Speed Reads


The Yahoo breach might have seriously compromised national security

Yahoo announced Wednesday that more than a billion user accounts could have been compromised in a 2013 hack. Among that number are more than 150,000 U.S. government or military employees, Bloomberg reports: "These employees had given their official government accounts to Yahoo in case they were ever locked out of their email," they write.

Criminals or foreign intelligence services could now have the names, passwords, phone numbers, birthdays, and security questions of government employees, potentially compromising national security. Government employees, even low level ones, are appealing targets for hackers, who will go down the list "one by one," Frank Zou of HoloNet Security told Bloomberg. "They're easy targets."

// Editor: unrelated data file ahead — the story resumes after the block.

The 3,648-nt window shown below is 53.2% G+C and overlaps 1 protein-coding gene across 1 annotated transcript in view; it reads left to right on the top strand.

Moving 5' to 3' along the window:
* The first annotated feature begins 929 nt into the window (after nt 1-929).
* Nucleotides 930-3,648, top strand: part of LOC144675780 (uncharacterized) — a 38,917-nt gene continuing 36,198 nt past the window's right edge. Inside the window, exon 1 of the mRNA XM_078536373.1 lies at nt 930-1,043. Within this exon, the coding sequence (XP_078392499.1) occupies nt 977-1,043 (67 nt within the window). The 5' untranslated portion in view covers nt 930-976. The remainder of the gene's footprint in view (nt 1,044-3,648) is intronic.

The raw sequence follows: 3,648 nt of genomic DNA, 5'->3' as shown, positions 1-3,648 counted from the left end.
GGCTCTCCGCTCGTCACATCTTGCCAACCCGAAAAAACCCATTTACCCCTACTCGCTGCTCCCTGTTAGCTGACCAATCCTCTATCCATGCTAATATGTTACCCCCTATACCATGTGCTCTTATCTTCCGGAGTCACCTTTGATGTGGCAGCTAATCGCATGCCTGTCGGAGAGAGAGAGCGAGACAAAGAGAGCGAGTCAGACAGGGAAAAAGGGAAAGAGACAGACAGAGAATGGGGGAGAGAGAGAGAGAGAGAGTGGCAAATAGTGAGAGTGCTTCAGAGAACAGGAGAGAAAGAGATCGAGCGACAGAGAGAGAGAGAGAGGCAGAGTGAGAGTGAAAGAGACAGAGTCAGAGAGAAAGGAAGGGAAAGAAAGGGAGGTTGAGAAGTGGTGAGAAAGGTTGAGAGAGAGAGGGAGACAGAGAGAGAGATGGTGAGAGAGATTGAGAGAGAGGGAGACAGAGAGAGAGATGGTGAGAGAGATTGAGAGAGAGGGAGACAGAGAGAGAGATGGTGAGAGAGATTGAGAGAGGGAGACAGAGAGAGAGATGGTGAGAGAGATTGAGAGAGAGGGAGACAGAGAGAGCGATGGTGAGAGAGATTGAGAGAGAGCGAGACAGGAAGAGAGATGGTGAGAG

Government accounts compromised by the Yahoo hack include current and former White House staff, U.S. congressmen, FBI agents, officials at the National Security Agency, the Central Intelligence Agency, the Office of the Director of National Intelligence, international diplomats, and all of the branches of the military. "The difference of Yahoo hack between any other hack is in that it may really destroy your privacy," cybersecurity researcher Andrew Komarov said, "and potentially have already destroyed it several years ago without your knowledge."